Fan Question: Your opinion on the actor who best portrayed Superman in the media.
Tye: Someone once told me your first Superman is the one you fall in love with, and my first and most cherished was George Reeves.

Fan Question: Your opinion on each of the following Superman/Superboy actors:

  • Bud Collyer: Brilliant at letting us hear the difference between Clark and Supe, and making us believe in him even if we couldn’t see him.
  • Kirk Alyn: The special effects were horrible then, but Kirk looked so determined that I couldn’t help but fall for him, even when he was making a lame attempt to fly. And great spit curl.
  • George Reeves: As I said above, he’s my first and, despite the similarities between his Clark and Superman, I still see him when I think of the Man of Steel. He also made me believe, as a six-year-old, that Superman really was a force for good and someone to emulate.
  • Christopher Reeve: He did, as the marketing line for his first movie said, make me believe a man could fly. He also made me believe he was in love with Lois, was capable of defending the planet, and could laugh even if I couldn’t quite envision him crying.
  • Dean Cain: Not bad, given the constraints he was under to make his role sexy as well as super.
  • Tom Welling: Pretty good, considering how long it took him to don the tights and take flight.
  • Brandon Routh: A noble film but didn’t make me forget Christopher Reeve.
  • Fan Question: Do you believe Kirk Alyn's story that he was originally asked to portray "The Man of Steel" in The Adventures of Superman TV show, or did Alyn try to rewrite history?
    Tye:No, and yes. But I hate to speak ill not just of the dead but of someone as nice as Kirk Alyn.

    Fan Question: Do you think Jack Larson and George Reeves ever got along, since Larson has been the biggest perpetrator of spreading the George Reeves suicide possibility? He did, after all, start the urban legend that in an advance screening of the film, From Here to Eternity, that the audience mocked Reeves when he appeared on screen and that his part was later butchered by the studio, a story that the film's director Fred Zinnemann denied.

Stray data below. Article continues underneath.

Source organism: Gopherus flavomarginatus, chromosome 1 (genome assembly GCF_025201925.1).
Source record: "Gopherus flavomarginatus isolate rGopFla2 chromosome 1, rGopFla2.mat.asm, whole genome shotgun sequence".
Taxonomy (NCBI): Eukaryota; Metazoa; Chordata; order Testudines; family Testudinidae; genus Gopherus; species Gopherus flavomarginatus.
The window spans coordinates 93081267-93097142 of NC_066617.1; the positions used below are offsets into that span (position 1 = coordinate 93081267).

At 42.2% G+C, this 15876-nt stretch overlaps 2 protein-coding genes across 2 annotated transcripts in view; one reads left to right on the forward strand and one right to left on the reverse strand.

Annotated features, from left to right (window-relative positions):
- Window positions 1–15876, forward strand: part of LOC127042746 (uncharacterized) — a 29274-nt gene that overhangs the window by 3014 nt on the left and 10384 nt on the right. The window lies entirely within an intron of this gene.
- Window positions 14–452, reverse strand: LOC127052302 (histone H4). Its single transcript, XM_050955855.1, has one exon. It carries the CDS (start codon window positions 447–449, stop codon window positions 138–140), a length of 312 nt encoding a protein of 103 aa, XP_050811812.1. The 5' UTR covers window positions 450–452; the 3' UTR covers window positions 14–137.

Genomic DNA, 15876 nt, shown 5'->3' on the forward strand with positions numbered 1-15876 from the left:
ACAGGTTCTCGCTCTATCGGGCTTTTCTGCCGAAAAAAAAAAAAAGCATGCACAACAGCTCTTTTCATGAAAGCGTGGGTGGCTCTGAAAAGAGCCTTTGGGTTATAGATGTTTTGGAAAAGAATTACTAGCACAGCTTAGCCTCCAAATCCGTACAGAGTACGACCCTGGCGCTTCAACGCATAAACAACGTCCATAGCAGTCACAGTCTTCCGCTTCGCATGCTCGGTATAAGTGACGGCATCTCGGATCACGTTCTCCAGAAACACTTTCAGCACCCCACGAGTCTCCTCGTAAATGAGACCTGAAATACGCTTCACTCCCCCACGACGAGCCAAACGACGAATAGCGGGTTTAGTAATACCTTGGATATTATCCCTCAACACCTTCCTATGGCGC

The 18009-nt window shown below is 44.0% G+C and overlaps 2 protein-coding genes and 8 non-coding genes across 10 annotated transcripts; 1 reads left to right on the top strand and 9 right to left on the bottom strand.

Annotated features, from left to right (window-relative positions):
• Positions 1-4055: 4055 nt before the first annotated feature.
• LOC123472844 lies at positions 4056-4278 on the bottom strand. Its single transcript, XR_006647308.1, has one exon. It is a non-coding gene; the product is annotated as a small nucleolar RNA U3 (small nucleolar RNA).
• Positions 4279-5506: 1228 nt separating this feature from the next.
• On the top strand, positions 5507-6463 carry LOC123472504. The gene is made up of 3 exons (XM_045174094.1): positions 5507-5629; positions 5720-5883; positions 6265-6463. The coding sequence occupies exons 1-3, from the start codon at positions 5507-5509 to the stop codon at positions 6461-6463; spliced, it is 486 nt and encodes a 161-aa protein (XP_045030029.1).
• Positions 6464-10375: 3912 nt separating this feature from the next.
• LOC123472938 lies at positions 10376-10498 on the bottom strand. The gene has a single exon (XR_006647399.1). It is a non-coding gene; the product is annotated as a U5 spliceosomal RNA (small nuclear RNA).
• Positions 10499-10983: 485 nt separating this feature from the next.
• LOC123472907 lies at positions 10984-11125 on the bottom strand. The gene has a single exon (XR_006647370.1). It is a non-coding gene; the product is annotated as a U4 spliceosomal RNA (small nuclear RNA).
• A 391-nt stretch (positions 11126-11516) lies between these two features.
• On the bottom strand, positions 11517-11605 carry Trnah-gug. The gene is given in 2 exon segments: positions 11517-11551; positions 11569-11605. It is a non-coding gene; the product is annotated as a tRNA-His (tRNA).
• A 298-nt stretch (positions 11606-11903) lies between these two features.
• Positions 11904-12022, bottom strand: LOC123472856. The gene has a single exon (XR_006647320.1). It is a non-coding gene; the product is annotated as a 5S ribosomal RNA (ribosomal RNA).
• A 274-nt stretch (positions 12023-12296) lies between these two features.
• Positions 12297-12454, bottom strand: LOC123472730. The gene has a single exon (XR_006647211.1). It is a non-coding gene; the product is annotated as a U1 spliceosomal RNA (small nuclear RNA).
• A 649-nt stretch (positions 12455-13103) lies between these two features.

Tye: I have no reason to believe that they didn’t get along, and am not sure how his raising the possibility of suicide undermines that premise. Most of those I know who believe in the suicide story worshiped George.

    Fan Question: Do you believe Reeves committed suicide?
    Tye: Yes, based on my interviews with the current county coroner in LA, my presentation of all the evidence I could dig up to one of America’s leading forensic scientists at Massachusetts General Hospital, and my interviews with the Reeves scholars who know all this material much better than me.

    Fan Question: Do you think Warner Brothers will ever make the ultimate Superman II revision incorporating the best scenes from the Donner version, especially the Marlon Brando footage, and combining it with Lester's work?
    Tye: I suspect they’ve probably gone as far as they will with restoring Superman II sciences from the Donner version.

    Fan Question: Did Dean Cain and Teri Hatcher get along on Lois and Clark?
    Tye: Wish I knew. Is there good reason to doubt it?

    Fan Question: What was your favorite episode on The Adventures of Superman and why?
    Tye: “Panic in the Sky,” because his everyman persona took center stage. He still was manly, but also was human and vulnerable.

    Fan Question: What was your favorite episode on Smallville and why?
    Tye: The pilot, because it was a great setup for what came after and who can forget the meteor show and the Red “S” on Clark’s chest.

    Fan Question: What was your favorite episode of Lois and Clark and why?